I can remember so many times when I would be trying to lose weight and would do "good" all day; then I would blow it in the evening when we would go out to dinner.
Either from not eating enough calories during the day, or from the smells and visual stimulation of dinner party buffets, my physical desire for food would overcome my mental desire not to overeat.
No matter how much self-control you have, it is simply not wise to show up at a dinner party feeling as though you are starving.
Here are ten tips to follow if you are dieting and plan on going out to eat.
- My favorite and most effective tip for avoiding pitfalls at dinner is to drink a protein drink or eat half a sandwich with a bottle of water 1/2 to 1 hour before dinner.
This allows you to make intelligent decisions on what foods you should eat to help you reach your fitness goals. It will also help you identify to what degree your eating habits are affected by reasons other than physical hunger.
Taking the time to avoid uncontrollable hunger is an excellent way to ward off an uncontrollable appetite!
- Call ahead! If you don't yet trust yourself to make the right decision at a restaurant, call ahead and ask what healthy choices are on the menu. Make your choices before you arrive. That way you won't be so tempted to order a high-fat entree. You'll have a plan.
If you are going to a dinner party at a friend's house, simply tell them you are eating healthy and would like to know what they are serving. Done in a polite way, they should take no offense at your asking.
If their menu is barbecued pork, fried chicken, and several desserts, then eat a good meal right before you go. Never ask them to prepare something different for you. They are busy enough getting ready for the party.
- Pack a snack. What if you are not at home, but you are going from work or class directly out to dinner? Keep a small lunch box or ice chest at work or in the car with a bottle of water and a healthy snack to eat on your way.
By the time you reach the restaurant, you will feel much more in control. And though you might see your favorite entree, because your snack has curbed your appetite, you will be able to choose a salad or soup and side dish instead.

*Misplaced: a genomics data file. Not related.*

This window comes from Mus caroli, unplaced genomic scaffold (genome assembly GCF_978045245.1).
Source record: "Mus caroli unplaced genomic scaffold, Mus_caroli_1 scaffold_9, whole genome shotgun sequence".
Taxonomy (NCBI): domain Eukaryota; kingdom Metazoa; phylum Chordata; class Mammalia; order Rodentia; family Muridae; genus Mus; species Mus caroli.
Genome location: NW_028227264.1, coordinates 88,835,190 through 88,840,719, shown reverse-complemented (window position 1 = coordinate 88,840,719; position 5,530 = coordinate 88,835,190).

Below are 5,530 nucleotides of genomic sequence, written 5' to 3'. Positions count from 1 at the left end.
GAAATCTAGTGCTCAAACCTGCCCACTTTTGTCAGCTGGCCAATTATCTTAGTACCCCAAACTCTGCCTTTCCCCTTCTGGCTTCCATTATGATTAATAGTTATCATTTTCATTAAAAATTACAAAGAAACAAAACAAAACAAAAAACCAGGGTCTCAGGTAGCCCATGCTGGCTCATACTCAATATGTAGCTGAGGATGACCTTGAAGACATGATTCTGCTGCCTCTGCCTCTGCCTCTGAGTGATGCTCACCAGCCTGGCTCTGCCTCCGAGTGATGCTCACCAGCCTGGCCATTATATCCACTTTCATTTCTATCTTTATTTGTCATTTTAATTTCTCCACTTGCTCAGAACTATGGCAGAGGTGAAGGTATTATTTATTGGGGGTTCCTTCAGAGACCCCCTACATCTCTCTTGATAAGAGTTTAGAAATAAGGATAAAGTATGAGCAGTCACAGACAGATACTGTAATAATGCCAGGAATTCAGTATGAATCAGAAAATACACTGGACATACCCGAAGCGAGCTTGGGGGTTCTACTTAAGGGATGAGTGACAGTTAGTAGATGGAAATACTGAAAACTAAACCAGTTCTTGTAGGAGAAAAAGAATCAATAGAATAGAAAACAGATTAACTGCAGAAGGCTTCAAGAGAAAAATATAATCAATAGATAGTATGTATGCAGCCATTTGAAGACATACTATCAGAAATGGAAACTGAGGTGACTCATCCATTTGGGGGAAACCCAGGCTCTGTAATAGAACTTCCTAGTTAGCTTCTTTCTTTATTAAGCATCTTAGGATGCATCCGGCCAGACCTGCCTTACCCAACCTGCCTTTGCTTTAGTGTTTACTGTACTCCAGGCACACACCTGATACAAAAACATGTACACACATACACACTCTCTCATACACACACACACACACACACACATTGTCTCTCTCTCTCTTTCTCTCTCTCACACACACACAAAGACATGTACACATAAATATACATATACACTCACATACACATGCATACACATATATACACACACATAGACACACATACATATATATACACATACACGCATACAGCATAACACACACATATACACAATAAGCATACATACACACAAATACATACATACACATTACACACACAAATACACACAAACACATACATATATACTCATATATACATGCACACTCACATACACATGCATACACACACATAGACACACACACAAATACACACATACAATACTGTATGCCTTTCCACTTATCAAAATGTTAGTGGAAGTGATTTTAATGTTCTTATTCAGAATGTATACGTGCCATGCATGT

I try to remind myself to make decisions ahead of time based on my fitness goals. If maintaining my weight is my goal, I choose between the lighter meal just mentioned or go ahead and order my favorite entree.
I'm free to make that decision because by the time I get to a maintenance program, I have enough self-control not to overeat.
When my goal is losing weight, I make choices that will help me reach my goals faster. When I first heard of people carrying around food, it seemed a little extreme. However, many people in the health industry do this whenever necessary.
When I am maintaining my weight, I normally don't practice this, but when I am losing weight—as I did after giving birth to my children—I do whatever is necessary to lose the extra fat. I know it is OK to have setbacks, but I also know that every decision affects my goals.
- Drink water before your meal comes. Whether cooking at home or arriving at a restaurant, it's a great idea to drink two glasses of water before you eat for two reasons: First, it will help you consume your daily water quota, and second, it will help fill you up.
This is especially important when you are unable to have your pre-dinner snack.